Faster than a speeding bullet! Easier to maintain than something that’s really easy to maintain! Reliable! That’s what we want from our tests, but how do we get there? This presentation covers key strategies and patterns for writing test suites using WebDriver, a developer focused tool for web application testing similar in spirit to Selenium RC. We’ll cover why it was written, the problems it addresses and how to integrate it into your projects and testing process.

This talk presented by Simon Stewart, creator of WebDriver, still serves as a useful introduction to the tool, even though the talk itself is a couple of years old and WebDriver has moved on since then.

I’ve been experimenting with WebDriver as an alternative to Selenium/Selenium RC, although it is worth bearing in mind that both projects are merging. I’m enjoying getting to grips with WebDriver and am finding that the tight integration between WebDriver and each of the browsers it automates is much faster than Selenium, since it uses the mechanism most appropriate for controlling that browser. For example in Firefox, WebDriver is implemented as an extension, whereas in IE, WebDriver makes use of IE’s Automation controls. In addition to Firefox and IE, WebDriver also supports the following:

  • Safari 3 on OSX
  • iPhone
  • Selenium Emulation

It’s the Selenium Emulation I’d like to touch upon here, what this basically means is that the Java version of WebDriver provides an implementation of the existing Selenium API, and therefore can an be dropped in as a substitute for the Selenium Driver. Here’s an example of how you’d do this:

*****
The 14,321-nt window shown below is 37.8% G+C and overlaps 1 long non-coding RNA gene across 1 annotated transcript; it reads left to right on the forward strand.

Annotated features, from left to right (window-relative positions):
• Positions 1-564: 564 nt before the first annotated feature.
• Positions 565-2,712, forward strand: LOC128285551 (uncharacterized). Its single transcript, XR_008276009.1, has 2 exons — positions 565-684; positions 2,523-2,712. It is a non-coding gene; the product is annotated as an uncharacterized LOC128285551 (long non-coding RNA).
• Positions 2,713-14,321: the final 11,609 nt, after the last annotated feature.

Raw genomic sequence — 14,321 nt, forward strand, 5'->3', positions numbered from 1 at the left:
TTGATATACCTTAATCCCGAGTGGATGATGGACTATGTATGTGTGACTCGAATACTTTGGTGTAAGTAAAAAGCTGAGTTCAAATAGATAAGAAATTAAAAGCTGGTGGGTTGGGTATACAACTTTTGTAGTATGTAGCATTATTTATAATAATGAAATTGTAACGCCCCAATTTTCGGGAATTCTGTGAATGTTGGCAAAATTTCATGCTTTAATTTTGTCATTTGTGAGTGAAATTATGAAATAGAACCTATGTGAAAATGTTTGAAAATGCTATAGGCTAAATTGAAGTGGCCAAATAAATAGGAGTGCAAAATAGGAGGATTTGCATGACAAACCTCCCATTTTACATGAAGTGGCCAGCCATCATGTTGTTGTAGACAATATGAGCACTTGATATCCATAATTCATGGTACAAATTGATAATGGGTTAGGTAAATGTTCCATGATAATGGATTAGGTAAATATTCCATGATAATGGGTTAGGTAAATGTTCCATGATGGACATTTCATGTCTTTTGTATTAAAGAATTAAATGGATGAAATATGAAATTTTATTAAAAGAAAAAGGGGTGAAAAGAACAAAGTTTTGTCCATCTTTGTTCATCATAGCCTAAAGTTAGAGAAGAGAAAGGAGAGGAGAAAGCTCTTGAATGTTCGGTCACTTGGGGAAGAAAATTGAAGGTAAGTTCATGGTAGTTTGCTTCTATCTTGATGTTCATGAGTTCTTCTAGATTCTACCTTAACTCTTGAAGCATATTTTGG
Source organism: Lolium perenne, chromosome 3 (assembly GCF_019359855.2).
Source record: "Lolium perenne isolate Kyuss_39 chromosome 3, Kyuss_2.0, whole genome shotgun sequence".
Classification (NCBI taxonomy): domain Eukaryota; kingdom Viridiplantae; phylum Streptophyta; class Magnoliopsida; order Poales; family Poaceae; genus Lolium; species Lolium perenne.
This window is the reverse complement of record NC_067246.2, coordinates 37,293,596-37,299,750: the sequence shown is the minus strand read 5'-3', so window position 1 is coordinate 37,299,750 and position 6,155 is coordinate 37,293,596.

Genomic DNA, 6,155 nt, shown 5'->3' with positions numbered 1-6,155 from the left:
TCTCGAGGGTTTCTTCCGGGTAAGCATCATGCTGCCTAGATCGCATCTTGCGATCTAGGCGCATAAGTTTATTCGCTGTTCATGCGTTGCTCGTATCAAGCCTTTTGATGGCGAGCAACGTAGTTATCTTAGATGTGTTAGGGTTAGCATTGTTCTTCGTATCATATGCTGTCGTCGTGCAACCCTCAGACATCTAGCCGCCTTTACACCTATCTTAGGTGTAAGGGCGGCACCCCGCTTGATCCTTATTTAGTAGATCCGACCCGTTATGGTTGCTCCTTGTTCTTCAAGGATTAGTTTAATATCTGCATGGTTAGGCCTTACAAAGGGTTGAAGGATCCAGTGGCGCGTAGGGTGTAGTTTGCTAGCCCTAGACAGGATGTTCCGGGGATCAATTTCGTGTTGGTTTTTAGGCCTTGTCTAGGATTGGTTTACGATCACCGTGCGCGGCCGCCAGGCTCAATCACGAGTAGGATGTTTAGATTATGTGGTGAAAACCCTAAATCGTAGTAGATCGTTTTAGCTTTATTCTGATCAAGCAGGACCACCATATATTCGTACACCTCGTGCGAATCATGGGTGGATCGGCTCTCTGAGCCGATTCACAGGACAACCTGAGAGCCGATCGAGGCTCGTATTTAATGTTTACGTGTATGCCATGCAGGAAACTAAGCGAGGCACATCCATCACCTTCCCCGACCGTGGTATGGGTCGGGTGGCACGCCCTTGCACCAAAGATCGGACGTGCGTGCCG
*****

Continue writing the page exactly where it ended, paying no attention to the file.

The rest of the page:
2. // You may use any WebDriver implementation. Firefox is used here as an example
  3. WebDriver driver = new FirefoxDriver();
  5. // A "base url", used by selenium to resolve relative URLs
  6. String baseUrl = "http://www.google.com";
  8. // Create the Selenium implementation
  9. Selenium selenium = new WebDriverBackedSelenium(driver, baseUrl);
  11. // Perform actions with selenium
  12. selenium.open("http://www.google.com");
  13. selenium.type("name=q", "cheese");
  14. selenium.click("name=btnG");
  16. // And get the underlying WebDriver implementation back. This will refer to the
  17. // same WebDriver instance as the "driver" variable above.
  18. WebDriver driverInstance = ((WebDriverBackedSelenium) selenium).getUnderlyingWebDriver();

This allows for WebDriver and Selenium to live side-by-side, and provides developers with a simple mechanism for a managed migration from the existing Selenium API to WebDriver. I’m still experimenting with it but I have to admit I really like it simplicity.

One thought on “WebDriver

  1. I assume Selenium Emulation marks some of the first visible steps toward integrating Selenium and WebDriver into Selenium 2 – and I am wondering if it is now possible to run these tests in multiple browsers using Emulation.

    Currently, I run my selenium tests through testng specifying the browser in the testng .xml. Could I run WebDriver tests in multiple browsers using Emulation and testng?

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